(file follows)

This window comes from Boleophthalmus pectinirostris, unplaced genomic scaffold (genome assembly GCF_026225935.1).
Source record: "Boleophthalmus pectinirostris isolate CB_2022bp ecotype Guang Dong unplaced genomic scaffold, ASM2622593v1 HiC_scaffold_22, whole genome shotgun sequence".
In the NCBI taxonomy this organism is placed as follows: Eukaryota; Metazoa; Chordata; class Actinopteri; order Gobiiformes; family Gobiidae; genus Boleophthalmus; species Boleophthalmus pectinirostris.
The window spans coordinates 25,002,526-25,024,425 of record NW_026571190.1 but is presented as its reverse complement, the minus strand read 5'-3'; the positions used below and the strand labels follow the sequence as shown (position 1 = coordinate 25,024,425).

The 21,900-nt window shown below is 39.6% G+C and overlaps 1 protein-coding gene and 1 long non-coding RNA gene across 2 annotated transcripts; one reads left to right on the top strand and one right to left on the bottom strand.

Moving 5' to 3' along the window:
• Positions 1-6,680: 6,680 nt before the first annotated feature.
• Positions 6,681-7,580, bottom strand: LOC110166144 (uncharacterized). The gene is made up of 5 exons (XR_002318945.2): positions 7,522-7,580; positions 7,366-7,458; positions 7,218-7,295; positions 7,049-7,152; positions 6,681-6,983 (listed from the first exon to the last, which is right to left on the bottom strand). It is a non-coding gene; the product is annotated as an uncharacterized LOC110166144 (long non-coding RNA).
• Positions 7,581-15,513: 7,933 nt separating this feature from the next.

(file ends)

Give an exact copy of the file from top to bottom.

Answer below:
This window comes from Boleophthalmus pectinirostris, unplaced genomic scaffold (genome assembly GCF_026225935.1).
Source record: "Boleophthalmus pectinirostris isolate CB_2022bp ecotype Guang Dong unplaced genomic scaffold, ASM2622593v1 HiC_scaffold_22, whole genome shotgun sequence".
In the NCBI taxonomy this organism is placed as follows: Eukaryota; Metazoa; Chordata; class Actinopteri; order Gobiiformes; family Gobiidae; genus Boleophthalmus; species Boleophthalmus pectinirostris.
The window spans coordinates 25,002,526-25,024,425 of record NW_026571190.1 but is presented as its reverse complement, the minus strand read 5'-3'; the positions used below and the strand labels follow the sequence as shown (position 1 = coordinate 25,024,425).

The 21,900-nt window shown below is 39.6% G+C and overlaps 1 protein-coding gene and 1 long non-coding RNA gene across 2 annotated transcripts; one reads left to right on the top strand and one right to left on the bottom strand.

Moving 5' to 3' along the window:
• Positions 1-6,680: 6,680 nt before the first annotated feature.
• Positions 6,681-7,580, bottom strand: LOC110166144 (uncharacterized). The gene is made up of 5 exons (XR_002318945.2): positions 7,522-7,580; positions 7,366-7,458; positions 7,218-7,295; positions 7,049-7,152; positions 6,681-6,983 (listed from the first exon to the last, which is right to left on the bottom strand). It is a non-coding gene; the product is annotated as an uncharacterized LOC110166144 (long non-coding RNA).
• Positions 7,581-15,513: 7,933 nt separating this feature from the next.